Yet another problem is the heat sensitivy of many decal papers. Paper for waterslide decals is coated with a water-swellable compound that releases the decal when the print is immersed in water for a period of time. This compound contains a certain amount of water even when “dry.” The paper is usually factory-equilibrated to a certain combination of temperature and humidity that defines the conditions for a dynamic equilibrium, where evaporation from and condensation onto the paper occur at an identical rate (i.e., 23?C, 55% relative humidity). Before use in a print shop, the paper is again equilibrated to the actual climate in the print shop, which should be as close to the factory conditions as possible.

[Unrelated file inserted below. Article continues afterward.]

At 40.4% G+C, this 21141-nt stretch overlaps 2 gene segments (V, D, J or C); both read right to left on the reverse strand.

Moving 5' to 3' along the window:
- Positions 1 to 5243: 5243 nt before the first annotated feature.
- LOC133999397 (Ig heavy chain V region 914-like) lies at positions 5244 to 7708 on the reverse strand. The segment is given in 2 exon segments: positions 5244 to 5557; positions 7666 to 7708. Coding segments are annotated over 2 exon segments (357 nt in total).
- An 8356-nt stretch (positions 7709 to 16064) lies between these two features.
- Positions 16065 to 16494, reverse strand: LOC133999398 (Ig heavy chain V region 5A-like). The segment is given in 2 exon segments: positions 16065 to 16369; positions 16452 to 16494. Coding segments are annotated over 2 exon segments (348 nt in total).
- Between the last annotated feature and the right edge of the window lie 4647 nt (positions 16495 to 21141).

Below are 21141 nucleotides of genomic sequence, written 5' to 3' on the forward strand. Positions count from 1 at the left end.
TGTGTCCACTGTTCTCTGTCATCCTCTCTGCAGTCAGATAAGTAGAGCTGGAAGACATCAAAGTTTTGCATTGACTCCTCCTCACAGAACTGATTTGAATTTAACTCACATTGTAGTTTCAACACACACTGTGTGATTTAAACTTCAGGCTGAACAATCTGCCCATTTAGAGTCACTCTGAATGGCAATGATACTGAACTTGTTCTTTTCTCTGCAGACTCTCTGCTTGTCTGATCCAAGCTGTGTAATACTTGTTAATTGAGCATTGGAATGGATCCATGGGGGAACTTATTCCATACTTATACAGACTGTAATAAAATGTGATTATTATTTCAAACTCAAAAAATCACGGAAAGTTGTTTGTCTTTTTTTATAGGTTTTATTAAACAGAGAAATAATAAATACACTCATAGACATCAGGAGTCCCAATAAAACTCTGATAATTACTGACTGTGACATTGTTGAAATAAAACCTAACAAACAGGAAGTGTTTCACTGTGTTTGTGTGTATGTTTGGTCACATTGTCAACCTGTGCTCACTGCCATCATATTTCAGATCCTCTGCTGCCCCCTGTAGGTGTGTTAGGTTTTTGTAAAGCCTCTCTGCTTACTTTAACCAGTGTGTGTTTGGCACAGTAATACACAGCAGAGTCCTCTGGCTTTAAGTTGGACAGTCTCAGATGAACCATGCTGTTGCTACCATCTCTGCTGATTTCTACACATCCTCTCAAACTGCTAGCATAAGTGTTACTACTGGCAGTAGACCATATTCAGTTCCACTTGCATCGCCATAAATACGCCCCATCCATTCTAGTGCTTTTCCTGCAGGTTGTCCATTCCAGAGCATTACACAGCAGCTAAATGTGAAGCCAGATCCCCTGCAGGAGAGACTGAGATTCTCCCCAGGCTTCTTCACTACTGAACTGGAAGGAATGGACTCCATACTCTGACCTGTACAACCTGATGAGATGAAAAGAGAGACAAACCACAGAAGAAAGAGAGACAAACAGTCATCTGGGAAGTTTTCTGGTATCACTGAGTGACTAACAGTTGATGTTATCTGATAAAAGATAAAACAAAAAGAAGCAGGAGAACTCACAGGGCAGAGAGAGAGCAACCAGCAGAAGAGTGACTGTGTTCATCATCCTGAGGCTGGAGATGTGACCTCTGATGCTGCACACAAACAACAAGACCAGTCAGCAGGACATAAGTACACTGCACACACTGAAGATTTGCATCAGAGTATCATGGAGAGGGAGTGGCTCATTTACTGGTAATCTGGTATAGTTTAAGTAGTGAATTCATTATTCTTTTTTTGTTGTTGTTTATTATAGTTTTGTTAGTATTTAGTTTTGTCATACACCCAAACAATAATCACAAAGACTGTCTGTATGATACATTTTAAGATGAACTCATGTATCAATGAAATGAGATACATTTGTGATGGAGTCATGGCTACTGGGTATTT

When the paper passes beneath a UV source with a distance of 15-25 cm, the paper is exposed not only to UV radiation and visible light, but also to heat. (The surface of a UV bulb is at 800-900?C.) The heat drives the humidity out of the paper, causing it to shrink and lose its planarity. In most UV curing applications, faster curing requires more heat, with an optimum around 80?C.1 However, waterslide decal paper begins to shrink at 35-40?C (on the paper surface). This fact explains why UV formulations suitable for standard graphic screen printing will not work for ceramic decals. To maintain the perfect registration, a peak temperature of 38?C on the paper surface should not be exceeded.**
To ensure the successful application of UV technology to ceramic decals, new inks, media and curing technologies have had to be developed specifically for ceramic applications.